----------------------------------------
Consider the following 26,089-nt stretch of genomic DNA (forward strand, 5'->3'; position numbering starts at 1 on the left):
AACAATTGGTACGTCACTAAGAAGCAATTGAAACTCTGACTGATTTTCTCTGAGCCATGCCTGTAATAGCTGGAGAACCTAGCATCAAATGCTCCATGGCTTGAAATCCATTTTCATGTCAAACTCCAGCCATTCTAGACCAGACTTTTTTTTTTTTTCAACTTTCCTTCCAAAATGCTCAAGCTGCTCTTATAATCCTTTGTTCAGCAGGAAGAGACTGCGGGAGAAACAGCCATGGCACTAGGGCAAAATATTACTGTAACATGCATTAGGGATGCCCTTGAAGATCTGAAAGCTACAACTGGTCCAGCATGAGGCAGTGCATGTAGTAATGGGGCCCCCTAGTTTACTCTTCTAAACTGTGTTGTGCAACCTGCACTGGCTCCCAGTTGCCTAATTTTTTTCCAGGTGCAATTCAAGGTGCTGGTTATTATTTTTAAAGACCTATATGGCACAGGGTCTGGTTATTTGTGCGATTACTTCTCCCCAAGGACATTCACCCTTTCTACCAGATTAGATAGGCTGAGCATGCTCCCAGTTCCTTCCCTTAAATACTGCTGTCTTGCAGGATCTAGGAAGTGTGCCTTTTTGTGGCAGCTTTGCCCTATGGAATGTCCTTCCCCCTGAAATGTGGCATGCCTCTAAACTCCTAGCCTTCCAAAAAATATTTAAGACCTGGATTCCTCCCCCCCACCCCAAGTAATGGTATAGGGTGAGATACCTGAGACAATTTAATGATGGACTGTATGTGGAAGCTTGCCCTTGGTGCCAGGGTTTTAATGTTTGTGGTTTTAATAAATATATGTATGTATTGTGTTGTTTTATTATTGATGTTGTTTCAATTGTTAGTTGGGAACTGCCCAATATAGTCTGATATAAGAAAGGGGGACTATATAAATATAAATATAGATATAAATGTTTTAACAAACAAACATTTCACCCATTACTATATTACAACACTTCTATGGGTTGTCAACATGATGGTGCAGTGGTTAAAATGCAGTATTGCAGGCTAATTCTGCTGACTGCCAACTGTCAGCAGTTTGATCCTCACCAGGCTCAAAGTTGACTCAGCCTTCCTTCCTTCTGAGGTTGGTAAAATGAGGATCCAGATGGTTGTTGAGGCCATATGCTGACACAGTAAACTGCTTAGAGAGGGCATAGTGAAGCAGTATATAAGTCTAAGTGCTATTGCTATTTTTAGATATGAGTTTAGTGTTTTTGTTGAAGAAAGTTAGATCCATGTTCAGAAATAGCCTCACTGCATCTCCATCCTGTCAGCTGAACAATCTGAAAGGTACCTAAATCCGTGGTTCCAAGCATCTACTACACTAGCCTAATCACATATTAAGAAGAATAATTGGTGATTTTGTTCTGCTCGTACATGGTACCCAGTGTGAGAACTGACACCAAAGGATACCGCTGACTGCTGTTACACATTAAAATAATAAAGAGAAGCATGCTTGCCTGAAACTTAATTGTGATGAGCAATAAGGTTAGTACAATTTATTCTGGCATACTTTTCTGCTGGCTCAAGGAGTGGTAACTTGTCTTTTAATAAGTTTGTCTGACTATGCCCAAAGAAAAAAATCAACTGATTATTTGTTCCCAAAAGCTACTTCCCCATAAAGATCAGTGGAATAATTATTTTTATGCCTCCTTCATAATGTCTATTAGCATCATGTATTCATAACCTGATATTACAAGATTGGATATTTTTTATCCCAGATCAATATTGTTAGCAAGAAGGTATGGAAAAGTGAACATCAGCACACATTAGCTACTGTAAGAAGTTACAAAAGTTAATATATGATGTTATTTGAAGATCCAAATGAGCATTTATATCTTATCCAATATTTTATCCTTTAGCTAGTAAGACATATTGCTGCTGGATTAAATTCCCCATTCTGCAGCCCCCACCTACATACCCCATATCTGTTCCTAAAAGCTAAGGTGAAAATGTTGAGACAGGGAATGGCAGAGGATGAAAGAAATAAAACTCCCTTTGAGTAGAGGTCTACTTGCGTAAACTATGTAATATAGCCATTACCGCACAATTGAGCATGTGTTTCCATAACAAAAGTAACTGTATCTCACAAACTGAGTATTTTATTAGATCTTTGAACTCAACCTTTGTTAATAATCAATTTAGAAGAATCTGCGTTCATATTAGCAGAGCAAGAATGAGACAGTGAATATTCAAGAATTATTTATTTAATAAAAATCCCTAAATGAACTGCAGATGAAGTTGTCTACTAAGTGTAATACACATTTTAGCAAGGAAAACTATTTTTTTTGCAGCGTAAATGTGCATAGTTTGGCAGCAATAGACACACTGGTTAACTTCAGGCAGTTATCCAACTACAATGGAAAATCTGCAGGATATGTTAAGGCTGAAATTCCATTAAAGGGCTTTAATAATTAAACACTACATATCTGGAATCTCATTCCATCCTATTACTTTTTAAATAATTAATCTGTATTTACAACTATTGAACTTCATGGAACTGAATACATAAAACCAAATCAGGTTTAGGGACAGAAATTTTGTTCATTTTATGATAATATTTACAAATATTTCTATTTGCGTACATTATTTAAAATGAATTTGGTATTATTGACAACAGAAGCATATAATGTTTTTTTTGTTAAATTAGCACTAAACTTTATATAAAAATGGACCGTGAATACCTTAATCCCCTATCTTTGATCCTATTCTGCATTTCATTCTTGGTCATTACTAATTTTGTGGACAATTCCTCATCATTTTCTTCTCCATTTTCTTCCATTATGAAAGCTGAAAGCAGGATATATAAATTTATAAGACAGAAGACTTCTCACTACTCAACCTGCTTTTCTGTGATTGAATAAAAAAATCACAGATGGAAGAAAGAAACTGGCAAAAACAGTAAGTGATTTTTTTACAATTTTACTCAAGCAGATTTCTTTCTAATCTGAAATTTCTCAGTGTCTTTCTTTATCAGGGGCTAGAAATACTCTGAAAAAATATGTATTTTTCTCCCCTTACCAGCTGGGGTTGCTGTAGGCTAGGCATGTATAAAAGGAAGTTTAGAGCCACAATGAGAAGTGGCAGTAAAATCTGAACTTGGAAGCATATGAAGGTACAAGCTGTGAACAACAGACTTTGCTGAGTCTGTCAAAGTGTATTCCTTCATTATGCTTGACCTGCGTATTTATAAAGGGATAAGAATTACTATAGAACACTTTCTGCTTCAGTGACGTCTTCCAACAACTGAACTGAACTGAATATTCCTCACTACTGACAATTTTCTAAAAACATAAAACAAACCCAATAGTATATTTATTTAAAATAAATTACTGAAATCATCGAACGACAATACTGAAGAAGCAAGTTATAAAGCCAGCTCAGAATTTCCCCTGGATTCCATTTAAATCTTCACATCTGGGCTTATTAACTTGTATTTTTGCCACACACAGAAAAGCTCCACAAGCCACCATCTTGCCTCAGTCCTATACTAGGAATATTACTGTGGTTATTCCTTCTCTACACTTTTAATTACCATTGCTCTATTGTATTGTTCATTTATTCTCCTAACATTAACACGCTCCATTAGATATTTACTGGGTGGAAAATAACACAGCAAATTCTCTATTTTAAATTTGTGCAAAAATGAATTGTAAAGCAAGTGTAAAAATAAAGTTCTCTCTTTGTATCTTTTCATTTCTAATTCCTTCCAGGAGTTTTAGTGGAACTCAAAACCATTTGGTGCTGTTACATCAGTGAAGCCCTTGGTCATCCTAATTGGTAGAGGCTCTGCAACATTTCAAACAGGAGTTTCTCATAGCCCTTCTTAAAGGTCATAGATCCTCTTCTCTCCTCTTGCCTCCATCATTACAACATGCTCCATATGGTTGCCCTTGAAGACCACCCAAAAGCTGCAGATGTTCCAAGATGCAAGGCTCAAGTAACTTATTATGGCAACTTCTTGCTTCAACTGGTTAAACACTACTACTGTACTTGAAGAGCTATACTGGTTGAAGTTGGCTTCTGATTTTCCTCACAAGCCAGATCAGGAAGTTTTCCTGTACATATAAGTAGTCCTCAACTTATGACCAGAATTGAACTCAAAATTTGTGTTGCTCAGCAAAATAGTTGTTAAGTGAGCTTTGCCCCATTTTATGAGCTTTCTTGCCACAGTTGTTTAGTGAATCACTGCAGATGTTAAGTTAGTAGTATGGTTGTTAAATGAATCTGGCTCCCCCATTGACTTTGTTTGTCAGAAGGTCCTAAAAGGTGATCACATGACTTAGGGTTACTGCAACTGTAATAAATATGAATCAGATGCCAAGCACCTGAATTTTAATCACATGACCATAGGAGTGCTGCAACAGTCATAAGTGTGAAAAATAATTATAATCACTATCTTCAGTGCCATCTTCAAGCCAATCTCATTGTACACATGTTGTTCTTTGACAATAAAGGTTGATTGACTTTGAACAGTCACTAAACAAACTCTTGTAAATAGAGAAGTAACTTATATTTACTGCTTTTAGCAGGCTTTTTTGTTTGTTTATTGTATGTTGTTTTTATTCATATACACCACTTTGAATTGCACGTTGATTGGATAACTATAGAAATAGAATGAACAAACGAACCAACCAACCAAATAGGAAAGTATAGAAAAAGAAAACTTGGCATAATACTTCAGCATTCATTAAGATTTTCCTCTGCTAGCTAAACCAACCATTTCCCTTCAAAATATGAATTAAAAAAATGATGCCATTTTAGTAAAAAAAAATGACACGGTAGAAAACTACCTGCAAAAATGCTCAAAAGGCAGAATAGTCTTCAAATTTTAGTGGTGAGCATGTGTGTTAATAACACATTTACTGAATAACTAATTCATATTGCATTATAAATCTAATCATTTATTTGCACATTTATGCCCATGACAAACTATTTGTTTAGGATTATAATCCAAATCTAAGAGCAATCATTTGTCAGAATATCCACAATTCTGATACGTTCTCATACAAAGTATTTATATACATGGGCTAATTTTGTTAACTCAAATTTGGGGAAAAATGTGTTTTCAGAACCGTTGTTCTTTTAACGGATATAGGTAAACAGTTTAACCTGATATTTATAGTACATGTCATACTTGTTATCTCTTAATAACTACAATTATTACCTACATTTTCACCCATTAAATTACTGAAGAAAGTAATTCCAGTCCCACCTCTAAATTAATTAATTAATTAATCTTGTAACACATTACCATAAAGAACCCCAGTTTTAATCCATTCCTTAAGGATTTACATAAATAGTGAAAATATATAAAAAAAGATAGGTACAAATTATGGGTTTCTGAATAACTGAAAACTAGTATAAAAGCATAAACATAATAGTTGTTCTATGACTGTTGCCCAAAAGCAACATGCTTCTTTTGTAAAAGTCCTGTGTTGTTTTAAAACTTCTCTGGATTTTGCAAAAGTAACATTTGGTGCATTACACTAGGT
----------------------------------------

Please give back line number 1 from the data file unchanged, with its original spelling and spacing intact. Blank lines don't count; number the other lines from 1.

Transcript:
Consider the following 26,089-nt stretch of genomic DNA (forward strand, 5'->3'; position numbering starts at 1 on the left):